Ambassador Samantha Power: Remarks Following a UN Security Council Meeting on Humanitarian Access to Besieged Areas in Syria, 5 April 2016

Originally published
View original

Ambassador Samantha Power
U.S. Permanent Representative to the United Nations
U.S. Mission to the United Nations New York City

April 5, 2016


AMBASSADOR POWER: Hi. I just want to say a quick word about this session that we called today to get an emergency briefing on the fate of Syrians who are living in besieged areas and hard to reach areas that haven’t been reached. Stephen O’Brien briefed. It was extremely chilling, heartbreaking. He described this boy [holds up picture of emaciated boy from Madaya] who the UN tried to get evacuated yesterday – this is a boy who’s in Madaya. Madaya is the town, of course, that precipitated a lot more global attention to the starvation, and it has been reached, but this is still what someone in Madaya looks like. And because the Syrian government refused his evacuation, he died yesterday.

QUESTION: How old was he?

AMBASSADOR POWER: I’m not sure. We can get back to you.*

QUESTION: Ambassador?

AMBASSADOR POWER: Let me just finish if I can, because then I’m going to have to go, unfortunately.

The situation in Daraya, specifically, is one that generated a lot of outrage and heartbreak. This is a town that has not been reached since 2012. Not one crumb of UN food has reached Daraya since 2012. So we’re also in a situation where access has improved over the course of the year compared to this time last year, but the baseline last year was totally unacceptable. It was reaching 1 percent of people in besieged areas, I mean these are not statistics that we should compare current rates of access to, they’re an abomination for a Member State of the UN to be blocking food in the way that the Syrian government has done.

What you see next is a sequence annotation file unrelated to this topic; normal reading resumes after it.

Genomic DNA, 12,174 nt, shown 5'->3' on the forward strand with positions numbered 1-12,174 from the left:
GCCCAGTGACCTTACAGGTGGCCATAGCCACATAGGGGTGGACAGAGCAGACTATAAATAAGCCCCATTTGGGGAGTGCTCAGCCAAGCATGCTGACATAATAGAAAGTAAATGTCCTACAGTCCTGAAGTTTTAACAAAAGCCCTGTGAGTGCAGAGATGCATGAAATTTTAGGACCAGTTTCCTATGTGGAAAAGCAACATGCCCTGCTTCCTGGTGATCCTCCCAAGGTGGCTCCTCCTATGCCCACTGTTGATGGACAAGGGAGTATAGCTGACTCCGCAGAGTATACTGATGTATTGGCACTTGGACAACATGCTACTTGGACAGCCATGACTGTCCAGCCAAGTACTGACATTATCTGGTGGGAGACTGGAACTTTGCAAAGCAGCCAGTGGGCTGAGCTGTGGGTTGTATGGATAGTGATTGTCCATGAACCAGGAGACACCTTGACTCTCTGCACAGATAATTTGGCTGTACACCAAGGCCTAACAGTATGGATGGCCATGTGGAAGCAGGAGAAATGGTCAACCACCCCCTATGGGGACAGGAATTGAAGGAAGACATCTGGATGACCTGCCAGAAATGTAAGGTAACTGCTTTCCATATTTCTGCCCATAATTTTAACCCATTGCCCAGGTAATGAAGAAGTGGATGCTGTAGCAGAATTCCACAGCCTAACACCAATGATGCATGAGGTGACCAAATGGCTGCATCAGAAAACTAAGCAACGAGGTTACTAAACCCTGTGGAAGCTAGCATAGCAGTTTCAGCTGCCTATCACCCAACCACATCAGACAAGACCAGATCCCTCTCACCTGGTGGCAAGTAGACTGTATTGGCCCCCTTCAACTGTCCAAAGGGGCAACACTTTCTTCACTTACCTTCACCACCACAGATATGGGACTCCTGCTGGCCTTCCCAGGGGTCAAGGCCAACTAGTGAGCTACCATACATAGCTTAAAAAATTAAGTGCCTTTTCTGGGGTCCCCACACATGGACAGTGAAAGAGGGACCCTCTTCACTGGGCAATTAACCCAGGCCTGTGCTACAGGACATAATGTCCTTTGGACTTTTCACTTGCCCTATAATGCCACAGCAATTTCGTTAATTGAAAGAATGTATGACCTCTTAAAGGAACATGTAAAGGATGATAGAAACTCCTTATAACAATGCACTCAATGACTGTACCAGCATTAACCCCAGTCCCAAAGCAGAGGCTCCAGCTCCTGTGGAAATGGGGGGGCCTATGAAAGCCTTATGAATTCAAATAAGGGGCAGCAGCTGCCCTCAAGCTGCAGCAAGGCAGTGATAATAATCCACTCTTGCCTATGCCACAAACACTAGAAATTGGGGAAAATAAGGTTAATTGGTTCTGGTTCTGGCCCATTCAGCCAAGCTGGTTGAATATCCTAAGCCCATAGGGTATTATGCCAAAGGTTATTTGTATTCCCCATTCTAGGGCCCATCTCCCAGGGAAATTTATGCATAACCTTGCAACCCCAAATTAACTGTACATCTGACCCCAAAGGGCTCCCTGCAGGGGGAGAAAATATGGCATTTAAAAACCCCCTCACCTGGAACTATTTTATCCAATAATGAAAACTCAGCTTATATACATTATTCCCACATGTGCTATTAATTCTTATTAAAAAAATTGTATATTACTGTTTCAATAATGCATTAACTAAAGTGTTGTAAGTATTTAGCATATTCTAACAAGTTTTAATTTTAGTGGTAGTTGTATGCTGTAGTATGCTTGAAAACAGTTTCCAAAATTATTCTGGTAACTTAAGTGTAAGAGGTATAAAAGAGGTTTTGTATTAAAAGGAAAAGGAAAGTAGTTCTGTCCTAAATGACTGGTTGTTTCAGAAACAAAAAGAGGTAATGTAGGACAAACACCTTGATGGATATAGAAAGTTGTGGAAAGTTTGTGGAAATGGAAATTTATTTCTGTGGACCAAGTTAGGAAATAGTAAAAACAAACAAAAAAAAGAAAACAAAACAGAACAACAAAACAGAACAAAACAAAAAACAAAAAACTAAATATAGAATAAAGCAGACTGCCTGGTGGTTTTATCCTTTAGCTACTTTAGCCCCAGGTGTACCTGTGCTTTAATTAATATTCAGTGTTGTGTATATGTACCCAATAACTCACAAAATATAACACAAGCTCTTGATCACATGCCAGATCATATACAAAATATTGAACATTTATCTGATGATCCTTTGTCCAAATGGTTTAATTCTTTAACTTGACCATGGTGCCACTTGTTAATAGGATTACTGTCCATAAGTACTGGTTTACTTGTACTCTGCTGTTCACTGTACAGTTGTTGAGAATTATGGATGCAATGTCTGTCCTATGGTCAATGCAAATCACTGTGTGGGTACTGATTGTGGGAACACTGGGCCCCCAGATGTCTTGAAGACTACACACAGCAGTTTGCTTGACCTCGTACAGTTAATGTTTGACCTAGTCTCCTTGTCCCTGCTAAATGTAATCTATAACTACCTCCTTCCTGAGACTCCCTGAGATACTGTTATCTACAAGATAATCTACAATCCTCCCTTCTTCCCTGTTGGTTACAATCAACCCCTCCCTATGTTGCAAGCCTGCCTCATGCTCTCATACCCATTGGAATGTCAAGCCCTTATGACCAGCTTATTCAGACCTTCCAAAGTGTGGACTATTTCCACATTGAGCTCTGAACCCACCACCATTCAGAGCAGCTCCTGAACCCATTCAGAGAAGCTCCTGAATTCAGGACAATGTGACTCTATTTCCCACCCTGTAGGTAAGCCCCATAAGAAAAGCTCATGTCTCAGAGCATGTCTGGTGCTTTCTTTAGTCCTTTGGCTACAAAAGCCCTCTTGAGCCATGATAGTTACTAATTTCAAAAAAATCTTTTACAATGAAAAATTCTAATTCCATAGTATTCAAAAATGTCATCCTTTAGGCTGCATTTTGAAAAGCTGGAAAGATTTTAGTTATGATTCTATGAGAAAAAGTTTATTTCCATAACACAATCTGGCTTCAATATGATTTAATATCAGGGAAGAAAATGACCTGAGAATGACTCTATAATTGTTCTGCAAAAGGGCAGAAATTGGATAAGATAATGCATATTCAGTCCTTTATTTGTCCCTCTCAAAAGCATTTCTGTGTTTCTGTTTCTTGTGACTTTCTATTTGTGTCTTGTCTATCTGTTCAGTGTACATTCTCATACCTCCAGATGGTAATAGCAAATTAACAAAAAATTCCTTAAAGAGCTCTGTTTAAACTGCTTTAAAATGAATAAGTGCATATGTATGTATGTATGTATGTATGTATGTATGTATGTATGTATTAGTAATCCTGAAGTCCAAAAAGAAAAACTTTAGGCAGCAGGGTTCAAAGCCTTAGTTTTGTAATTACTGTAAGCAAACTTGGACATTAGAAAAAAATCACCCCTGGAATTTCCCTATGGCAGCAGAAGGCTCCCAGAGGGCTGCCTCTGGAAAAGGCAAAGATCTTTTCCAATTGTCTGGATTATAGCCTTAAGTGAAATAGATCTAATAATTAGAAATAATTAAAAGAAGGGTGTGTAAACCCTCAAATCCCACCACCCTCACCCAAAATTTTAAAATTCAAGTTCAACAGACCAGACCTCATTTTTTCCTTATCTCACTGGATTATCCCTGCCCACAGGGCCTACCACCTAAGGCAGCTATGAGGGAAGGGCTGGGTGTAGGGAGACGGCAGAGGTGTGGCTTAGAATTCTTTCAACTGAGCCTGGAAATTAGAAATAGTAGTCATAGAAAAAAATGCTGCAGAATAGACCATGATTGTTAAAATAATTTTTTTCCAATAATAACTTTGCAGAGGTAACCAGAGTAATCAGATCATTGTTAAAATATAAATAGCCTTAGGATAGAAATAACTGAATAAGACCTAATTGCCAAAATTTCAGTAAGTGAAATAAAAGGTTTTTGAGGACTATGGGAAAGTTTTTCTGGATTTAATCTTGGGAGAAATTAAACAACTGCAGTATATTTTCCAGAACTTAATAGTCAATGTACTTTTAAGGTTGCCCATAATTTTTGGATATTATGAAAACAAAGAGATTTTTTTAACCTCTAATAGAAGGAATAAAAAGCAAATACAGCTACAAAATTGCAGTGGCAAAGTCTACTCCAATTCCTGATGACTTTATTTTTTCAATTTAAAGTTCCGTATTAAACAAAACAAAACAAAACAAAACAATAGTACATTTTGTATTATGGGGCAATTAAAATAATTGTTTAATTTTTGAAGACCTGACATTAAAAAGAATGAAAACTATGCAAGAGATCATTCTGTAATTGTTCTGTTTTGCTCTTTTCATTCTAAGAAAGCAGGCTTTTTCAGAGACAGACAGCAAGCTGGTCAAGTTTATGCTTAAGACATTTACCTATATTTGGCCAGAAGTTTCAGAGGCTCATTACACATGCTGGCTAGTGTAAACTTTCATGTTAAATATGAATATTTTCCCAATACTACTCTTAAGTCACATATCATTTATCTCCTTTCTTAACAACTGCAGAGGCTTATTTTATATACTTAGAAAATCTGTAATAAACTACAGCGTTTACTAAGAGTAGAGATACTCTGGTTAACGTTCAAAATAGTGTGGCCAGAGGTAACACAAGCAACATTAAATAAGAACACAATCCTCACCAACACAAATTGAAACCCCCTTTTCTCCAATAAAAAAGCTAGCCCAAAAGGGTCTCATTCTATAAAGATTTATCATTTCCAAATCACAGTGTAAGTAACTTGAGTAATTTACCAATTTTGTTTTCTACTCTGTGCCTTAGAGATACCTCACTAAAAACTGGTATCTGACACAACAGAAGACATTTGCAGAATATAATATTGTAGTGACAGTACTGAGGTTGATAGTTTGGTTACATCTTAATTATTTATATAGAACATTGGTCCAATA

The human reality of the lack of access to Daraya is not only skeletal images of the kind that I’ve shown from Madaya, but also mothers who are too malnourished to nurse their newborns and who rely on baby formula, but then baby formula doesn’t actually come into the besieged area. And in the very rare cases it gets smuggled in – in Daraya you have a situation that the shelling has polluted the water, and so mothers don’t actually have reliably clean water with which to mix the infant formula. And so imagine, again, being a parent in that kind of circumstance.

So we, and other Council members, have appealed to those with influence over a government that has proven itself susceptible to influence when the pressure is intense enough. That’s why the limited access that has been granted, has been granted. And it’s going to take a very, very large push to change the trajectory for people who are this malnourished and who have not been reached in so long. And I would note it’s very significant, less food aid reached people in besieged and hard to reach areas in the month of March than reached them in the month of February. And so we need the trend lines going in a much different direction; every besieged area needs to be reached, all those in hard to reach areas need to be reached, and we are a long way from that.